Summary Global warming can disrupt symbiotic relationships, leading to wide-scale ecosystem failures, such as coral bleaching. This project assesses analogue processes in the terrestrial realm, studying a key vegetation component – lichens Project background Lichens are a key component of the Earth’s vegetation; they are found in the largest terrestrial biome (the arid biome with 35% of the Earth`s land mass), and are also dominant epiphytes in temperate rainforests such as those in Scotland. Lichens are a component of the worldwide cryptogam cover that accounts for c. 50% of terrestrial N fixation and significant amounts of carbon capture (1,2). Lichens are fungi (mycobiont) that are symbiotic with photosynthetic green algal or cyanobacterial partners (photobiont). The mycobiont composes the major part of the lichen and recent reports indicate that the photobiont is the more adapted symbiont in this partnership and is thus more susceptible to change (3,4). Similar to processes in corals, the highly specialised photobiont suffers from elevated growth temperatures, which may lead to break up in the symbiotic relationship and lead to lichen death with global warming. This project will investigate the mechanisms driving lichen symbiosis and its resilience, by examining metabolic processes on the cellular level using protocols established for coral research and state of the art transcriptomics. Understanding these processes for a range of species will provide the mechanistic basis needed in assessing climate change risk and identifying threshold temperatures for lichen survival. Recent reports indicate that, for lichens, sensitivity to climate change remains a key area of uncertainty (5), weakening conservation policy Research questions The PhD project will address the following research questions: 1. What are the conditions that lead to a breakup of the lichen symbiosis? 2. What are the cellular processes driving the breakup of the symbiotic relationship? 3. How are the symbiotic exchange rates (sugars) between the two symbionts affected by single and multiple stressors? 4. Are some symbiotic-arrangements more heat-sensitive than others? Are there species with greater climate-sensitivity? 5. How will lichen distribution patterns be affected by climate heating? Methodology This project will analyse mechanisms, the cellular process and transcript dynamics involved in the lichens symbiotic relationship. The core methodology is based on experimental work simulating differentially stressful environments in growth chambers to test for stress physiology, the development of reactive oxygen species and carbon exchange rates between the symbionts. The student will have access to laboratory facilities, including gas chromatography–mass spectrometers, environmental growth chambers, Chlorophyll-Fluorometers and microscopes (including electron microscopy). The student will have the opportunity to establish novel protocols and will have significant scope to develop their own research ideas within the research questions. The project will involve fieldwork in Scotland. The project will involve close collaboration between the School of Geosciences and the School of Biological Sciences. Access to field sites and input on-site management will be provided from a non-academic collaborator ’Forest Research’, the UK’s principal organisation for forestry and tree-related research in support of sustainable.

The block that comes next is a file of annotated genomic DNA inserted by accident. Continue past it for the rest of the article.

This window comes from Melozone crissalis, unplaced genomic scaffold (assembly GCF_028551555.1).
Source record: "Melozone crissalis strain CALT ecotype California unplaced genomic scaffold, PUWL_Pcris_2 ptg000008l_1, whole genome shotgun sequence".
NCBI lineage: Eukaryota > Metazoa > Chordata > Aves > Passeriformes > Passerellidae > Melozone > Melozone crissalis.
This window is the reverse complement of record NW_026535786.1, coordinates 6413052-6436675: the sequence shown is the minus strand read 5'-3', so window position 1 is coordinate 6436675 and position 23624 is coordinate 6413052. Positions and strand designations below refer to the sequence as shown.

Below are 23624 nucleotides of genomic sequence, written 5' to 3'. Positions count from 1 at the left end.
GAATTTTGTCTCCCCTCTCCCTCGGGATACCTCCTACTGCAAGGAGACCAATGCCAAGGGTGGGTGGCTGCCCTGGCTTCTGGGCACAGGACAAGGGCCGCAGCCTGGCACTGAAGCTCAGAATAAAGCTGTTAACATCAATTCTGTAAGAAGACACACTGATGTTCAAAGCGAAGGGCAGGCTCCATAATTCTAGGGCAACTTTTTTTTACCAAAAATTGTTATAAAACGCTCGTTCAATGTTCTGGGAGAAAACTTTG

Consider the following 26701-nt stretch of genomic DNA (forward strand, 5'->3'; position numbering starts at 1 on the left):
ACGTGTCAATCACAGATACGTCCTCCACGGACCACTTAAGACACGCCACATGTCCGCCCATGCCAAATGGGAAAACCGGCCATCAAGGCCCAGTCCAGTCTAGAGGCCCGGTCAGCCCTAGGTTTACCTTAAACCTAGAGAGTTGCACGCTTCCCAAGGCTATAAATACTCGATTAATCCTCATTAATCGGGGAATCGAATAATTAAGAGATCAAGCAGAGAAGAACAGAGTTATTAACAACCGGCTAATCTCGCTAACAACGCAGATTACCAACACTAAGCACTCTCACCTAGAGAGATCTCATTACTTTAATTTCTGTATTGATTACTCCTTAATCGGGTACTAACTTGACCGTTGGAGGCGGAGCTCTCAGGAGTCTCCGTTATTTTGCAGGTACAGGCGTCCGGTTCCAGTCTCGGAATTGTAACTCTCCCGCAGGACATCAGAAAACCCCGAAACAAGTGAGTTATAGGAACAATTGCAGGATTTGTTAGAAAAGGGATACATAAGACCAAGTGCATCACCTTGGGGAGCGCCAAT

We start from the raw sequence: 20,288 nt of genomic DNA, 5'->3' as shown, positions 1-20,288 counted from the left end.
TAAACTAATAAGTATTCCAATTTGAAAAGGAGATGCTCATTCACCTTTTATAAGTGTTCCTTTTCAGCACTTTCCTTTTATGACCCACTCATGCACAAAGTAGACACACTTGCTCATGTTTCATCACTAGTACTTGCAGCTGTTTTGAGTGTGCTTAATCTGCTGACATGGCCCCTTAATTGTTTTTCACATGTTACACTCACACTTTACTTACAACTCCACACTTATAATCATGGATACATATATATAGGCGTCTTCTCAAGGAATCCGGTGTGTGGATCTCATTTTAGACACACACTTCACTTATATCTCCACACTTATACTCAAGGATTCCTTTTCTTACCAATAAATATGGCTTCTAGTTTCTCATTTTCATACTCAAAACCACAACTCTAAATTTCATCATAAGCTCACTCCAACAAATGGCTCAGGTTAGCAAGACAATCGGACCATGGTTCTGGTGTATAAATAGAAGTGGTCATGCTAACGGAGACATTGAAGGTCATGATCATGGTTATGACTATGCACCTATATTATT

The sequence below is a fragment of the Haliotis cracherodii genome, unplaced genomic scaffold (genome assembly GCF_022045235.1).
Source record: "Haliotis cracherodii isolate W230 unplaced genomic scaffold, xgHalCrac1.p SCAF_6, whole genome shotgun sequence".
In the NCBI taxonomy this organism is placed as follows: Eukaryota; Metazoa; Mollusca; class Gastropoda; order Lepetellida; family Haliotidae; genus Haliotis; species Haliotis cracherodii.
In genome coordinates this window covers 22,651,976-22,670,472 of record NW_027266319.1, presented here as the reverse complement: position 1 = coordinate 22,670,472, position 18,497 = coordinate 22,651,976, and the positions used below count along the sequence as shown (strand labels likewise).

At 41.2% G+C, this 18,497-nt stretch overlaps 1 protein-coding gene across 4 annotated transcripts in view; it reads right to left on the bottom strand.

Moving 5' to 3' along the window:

Year 1: Pilot Study; Identification of model species; Literature review; Experimental design and first set of environmental simulation experiments (Physiological processes) Year 2: Data analysis; Submission 1st manuscript: What are the limits of the lichen symbiosis; Second set of environmental simulation experiments (cellular processes) Year 3: Data analysis; Submission of 2nd manuscript: How does increased temperature impact lichen physiology and growth Submission 3rd manuscript: What is the future of the lichen symbiosis?
A comprehensive training programme will be provided comprising both specialist scientific training and generic transferable and professional skills. The recruited student will gain skills in plant physiology and ecology, climate change science, experimental design, statistical analysis including modelling, open science best practice, science communication and field logistics. The PhD programme will benefit from international collaboration including with the University of Madrid, Spain and will provide opportunities for the recruited student to develop their own targeted research questions including through supervisory experience. The School of GeoSciences at the University of Edinburgh has a large research student cohort that will provide peer-support throughout the research program. The multi-disciplinary nature of the project and of the supervisory team will ensure that the scholar experiences training in multiple fields across different campuses, including biology and biogeochemistry. Analytical training will be provided by the supervisors or technicians for all instrumentation required